With tens of billions in the bank collecting dust since its failed bid for Yahoo, and the elusive promise of the Internet still beckoning, Microsoft returned to the market for Internet search businesses with a $486 million purchase of Greenfield Online, the U.S.-listed owner of European price comparison website ciao.com. The buy is meant to help lift Microsoft out of fifth place in the European search market by giving a boost to its Live Search platform. Google‘s monster lead in the search market is a whopping 62 percent and 79 percent in Europe, according to the most recent data published by Web usage tracker ComScore. Microsoft has a 2 percent market share in Europe and 9 percent worldwide, behind both Google and Yahoo. In Europe, Microsoft is also outranked by online auction site eBay and Russia’s Yandex.
Four large hedge funds, all Huntsman shareholders, have proposed a plan to finance at least $500 million of the $6.5 billion buyout of the chemical company by a unit of Apollo Global Management. Hedge funds Citadel Investment Group, D.E. Shaw & Co, MatlinPatterson Global Advisers and Pentwater Growth Fund, and as of this morning, the Huntsman family, have agreed to team up on the financing plan, but Apollo’s Hexion Specialty Chemicals unit rejected the plan last night, saying Huntsman’s increased debt and decreased earnings since the deal was struck in July 2007 would no longer make a combined company solvent. “We are not seeking to renegotiate this transaction,” Hexion responded in a statement. “We are seeking to terminate it, and obtain judicial confirmation that Hexion has no obligation to pursue the acquisition or to pay Huntsman a termination fee.”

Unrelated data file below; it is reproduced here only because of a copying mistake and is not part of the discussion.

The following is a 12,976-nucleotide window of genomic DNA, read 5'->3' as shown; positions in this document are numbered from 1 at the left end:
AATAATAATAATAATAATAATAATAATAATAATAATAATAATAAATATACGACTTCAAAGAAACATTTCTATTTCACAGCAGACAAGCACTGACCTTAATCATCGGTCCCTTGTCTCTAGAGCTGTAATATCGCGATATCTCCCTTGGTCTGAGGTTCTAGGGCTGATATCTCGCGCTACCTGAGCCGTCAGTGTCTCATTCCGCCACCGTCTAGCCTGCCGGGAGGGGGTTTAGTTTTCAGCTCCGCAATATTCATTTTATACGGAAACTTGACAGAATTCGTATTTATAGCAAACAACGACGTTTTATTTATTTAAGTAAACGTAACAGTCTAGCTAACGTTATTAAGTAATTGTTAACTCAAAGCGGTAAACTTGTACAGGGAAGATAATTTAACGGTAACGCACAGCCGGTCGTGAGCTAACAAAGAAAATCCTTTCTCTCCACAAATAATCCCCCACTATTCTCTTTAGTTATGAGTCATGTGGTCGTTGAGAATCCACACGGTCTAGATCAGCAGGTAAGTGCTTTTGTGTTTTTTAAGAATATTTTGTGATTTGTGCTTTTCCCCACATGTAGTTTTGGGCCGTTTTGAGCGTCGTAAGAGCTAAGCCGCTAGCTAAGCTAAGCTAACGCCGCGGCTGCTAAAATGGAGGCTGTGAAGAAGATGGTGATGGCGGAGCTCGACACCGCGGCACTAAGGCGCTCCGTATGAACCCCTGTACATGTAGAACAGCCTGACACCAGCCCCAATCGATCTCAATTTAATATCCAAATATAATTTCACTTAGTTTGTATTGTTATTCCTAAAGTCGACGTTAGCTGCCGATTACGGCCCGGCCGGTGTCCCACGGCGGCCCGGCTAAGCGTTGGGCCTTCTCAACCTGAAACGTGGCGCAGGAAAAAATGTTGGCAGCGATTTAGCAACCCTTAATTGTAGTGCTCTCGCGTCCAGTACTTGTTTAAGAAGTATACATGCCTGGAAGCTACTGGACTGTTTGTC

Allianz is set to sell Dresdner Bank to Commerzbank, sources with direct knowledge of the matter say, in a deal that will fuse Germany’s second- and third-biggest lenders. The deal, to be announced as soon as this weekend, will see Commerzbank take a 51 percent stake in Dresdner and buy the rest later, the sources said. Taking over Dresdner, which analysts estimate to be worth about 9 billion euros ($13 billion), will create a group to rival flagship lender Deutsche Bank and change the face of banking in Germany, Europe’s biggest economy. It will give Commerzbank a badly needed leg up in its home market, which is dominated by state not-for-profit lenders and allow Allianz to end an unhappy marriage that unsuccessfully tried to match investment bankers with insurance salesmen. The deal is likely to result in heavy job cuts, which would have been avoided had Allianz chosen to sell to another would-be buyer, China Development Bank.